In high school I had a colleague that had his birthday on the same day as I did. What a coincidence, right? Right..?

A birthday cake with some candles

This post has the purpose of presenting a result that may seem counterintuitive and that can provide a really nice excuse for a wager between you and one or more of your friends. For this post, when I talk about a birthdate I am only referring to the day and month of birth, not the year.

What is the probability that you and your best friend have the same birth day and month? Even without an exact number one knows that you are much more likely to have different birthdates than having equal birthdates. Assuming all \(366\) days are equally likely, the probability that two people have the same birthdate is \(\frac{1}{366} \approx 0.27\%\) and the probability that the birthdate is different is \(\frac{365}{366} \approx 99.73\%\).

How many people do you need to have in a group so that: the probability of existing at least two people sharing the birthdate is higher than the probability of everyone having different birthdates?

What would your guess be? Half of 366, 183 people? 100? 50? 10?

It only takes \(23\) people! If you have a group of \(23\) people, the probability that no one shares the birthdate is approximately \(49.37\%\)! That is the same as saying that, in a group of \(23\) people, there is a \(\approx 50.63\%\) chance that two people share a birthdate.

This seems very counterintuitive because \(23\) people can only cover \(23\) of the \(366\) possible days, which represents a ratio of \(\frac{23}{366}\approx 6.3\%\), a very low number which wouldn't make us think that \(23\) people were enough to make this happen. But why would you care?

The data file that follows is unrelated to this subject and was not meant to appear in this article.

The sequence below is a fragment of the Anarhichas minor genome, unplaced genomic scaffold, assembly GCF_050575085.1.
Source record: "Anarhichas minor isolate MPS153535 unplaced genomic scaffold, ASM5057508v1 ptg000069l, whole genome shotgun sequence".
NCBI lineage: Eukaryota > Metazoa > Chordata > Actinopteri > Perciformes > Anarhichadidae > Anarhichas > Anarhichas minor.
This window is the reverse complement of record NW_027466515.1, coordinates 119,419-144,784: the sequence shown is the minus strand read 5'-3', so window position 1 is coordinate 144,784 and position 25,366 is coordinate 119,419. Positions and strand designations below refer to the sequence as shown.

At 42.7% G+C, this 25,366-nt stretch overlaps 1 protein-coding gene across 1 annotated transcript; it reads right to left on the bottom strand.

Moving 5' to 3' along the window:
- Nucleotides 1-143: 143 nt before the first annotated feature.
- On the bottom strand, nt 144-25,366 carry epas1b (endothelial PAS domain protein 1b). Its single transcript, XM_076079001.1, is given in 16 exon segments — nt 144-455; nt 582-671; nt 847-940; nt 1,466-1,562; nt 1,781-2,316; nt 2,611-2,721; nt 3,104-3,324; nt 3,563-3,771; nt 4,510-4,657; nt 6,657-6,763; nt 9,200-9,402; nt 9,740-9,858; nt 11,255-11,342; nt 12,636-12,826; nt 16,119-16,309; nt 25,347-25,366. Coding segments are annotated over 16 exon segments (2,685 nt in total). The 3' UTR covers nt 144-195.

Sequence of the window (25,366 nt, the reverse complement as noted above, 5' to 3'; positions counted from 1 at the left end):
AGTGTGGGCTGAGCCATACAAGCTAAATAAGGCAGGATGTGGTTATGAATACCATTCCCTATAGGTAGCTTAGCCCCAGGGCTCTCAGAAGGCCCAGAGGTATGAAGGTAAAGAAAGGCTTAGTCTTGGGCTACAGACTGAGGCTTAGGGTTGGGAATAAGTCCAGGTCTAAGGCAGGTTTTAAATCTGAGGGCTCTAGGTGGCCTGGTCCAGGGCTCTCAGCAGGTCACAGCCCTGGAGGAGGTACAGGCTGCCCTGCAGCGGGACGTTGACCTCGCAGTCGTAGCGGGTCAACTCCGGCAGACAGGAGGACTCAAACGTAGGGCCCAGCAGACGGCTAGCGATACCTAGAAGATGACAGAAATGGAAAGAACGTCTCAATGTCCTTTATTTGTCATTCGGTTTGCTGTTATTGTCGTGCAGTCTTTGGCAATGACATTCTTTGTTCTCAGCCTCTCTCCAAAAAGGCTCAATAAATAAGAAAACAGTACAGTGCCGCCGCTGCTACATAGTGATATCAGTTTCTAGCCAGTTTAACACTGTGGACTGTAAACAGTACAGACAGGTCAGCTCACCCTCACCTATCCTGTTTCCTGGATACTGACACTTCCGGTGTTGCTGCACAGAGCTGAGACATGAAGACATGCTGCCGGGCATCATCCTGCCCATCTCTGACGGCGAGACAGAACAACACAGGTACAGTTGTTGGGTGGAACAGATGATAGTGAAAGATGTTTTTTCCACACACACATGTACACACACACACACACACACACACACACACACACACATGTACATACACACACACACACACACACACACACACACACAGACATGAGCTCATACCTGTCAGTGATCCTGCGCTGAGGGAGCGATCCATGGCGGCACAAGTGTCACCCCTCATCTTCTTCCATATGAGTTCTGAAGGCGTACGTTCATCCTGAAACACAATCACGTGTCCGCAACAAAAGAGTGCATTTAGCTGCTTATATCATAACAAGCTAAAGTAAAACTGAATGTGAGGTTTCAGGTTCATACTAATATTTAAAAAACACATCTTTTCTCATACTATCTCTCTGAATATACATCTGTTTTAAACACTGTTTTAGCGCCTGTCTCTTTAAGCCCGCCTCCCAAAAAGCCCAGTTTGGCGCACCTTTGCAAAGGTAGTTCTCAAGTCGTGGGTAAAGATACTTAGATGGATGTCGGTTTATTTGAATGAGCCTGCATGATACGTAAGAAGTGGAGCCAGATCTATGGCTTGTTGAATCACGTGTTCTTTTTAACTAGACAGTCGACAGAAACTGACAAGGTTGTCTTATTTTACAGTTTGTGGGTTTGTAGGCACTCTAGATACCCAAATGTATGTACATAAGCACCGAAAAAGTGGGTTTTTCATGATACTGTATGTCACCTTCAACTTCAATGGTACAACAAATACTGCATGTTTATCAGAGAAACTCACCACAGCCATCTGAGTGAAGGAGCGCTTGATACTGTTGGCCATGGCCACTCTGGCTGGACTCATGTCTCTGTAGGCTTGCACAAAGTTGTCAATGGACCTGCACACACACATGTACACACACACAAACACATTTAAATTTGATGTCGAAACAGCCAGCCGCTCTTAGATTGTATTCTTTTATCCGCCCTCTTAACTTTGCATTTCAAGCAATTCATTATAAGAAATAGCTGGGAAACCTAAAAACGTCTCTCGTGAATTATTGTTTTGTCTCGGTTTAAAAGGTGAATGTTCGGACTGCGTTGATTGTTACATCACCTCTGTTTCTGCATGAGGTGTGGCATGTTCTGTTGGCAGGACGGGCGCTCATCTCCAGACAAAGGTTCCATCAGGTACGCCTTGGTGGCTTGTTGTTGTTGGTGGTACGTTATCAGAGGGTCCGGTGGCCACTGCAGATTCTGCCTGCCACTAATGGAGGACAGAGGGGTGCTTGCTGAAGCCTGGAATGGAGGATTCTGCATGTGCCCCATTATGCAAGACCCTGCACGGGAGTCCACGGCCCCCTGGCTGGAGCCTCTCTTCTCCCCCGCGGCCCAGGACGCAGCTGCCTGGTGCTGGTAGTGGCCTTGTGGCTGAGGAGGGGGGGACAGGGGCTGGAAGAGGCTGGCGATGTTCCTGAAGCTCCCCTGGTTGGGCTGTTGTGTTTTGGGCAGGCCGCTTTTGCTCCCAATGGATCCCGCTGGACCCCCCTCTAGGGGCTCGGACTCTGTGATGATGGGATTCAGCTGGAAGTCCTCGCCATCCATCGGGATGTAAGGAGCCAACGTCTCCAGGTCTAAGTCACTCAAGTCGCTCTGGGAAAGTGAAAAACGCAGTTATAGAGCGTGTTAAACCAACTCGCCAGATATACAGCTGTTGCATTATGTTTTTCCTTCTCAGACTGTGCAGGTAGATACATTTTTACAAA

Whenever you find yourself in a group of \(23\) people or more, you can bet the other people of the group that at least two of you share the same birthdate. If you do this often enough, you will make money! Just like a casino: you will win some and lose some, but in the long run you are expected to profit from this.

  • In a group of \(23\), your chances of winning are above \(50\%\);
  • In a group of \(27\), your chances of winning are above \(60\%\);
  • In a group of \(30\), your chances of winning are above \(70\%\);
  • In a group of \(35\), your chances of winning are above \(80\%\);
  • In a group of \(41\), your chances of winning are above \(90\%\).

How can you compute these probabilities? Take the \(n\) people of your group and line them up. We will be comparing the birthdate of a person with the birthdates of everyone to the left. What is the probability that the second person has a birthdate distinct from the first person? It is \(\frac{365}{366}\). What is the probability that the third person has a birthdate distinct from the two people to the left, if the two to the left have distinct birthdates? It is \(\frac{364}{366}\), so what is the probability that the first three people have distinct birthdates? It is \(\frac{365}{366}\times\frac{364}{366}\), the probability that the second person doesn't share its birthdate with the first person times the probability that the third person doesn't share its birthdate with the first or second people.

We can keep this train of thought going: if the first three people have different birthdates, what is the probability that the fourth person has a distinct birthdate? It is \(\frac{363}{366}\), so the probability that the first four people have different birthdates is \(\frac{365}{366}\times\frac{364}{366}\times\frac{363}{366}\).

In a general setting, the probability that \(n < 366\) people have distinct birthdates is

\[ \prod_{i=1}^{n-1} \frac{366-i}{366} \]


The text field above will allow you to compute the probability of two people sharing birthdates in a group with a given number of people. Writing \(31\) and hitting the button allows one to conclude that in my classroom of \(31\) students, there was a \(72.95\%\) chance of two people sharing a birthdate... In high school, it ended up being me sharing my birthdate with Gustavo!

Leave your feedback in the comments section. Has this ever happened to you? Perhaps in your class or in your office?

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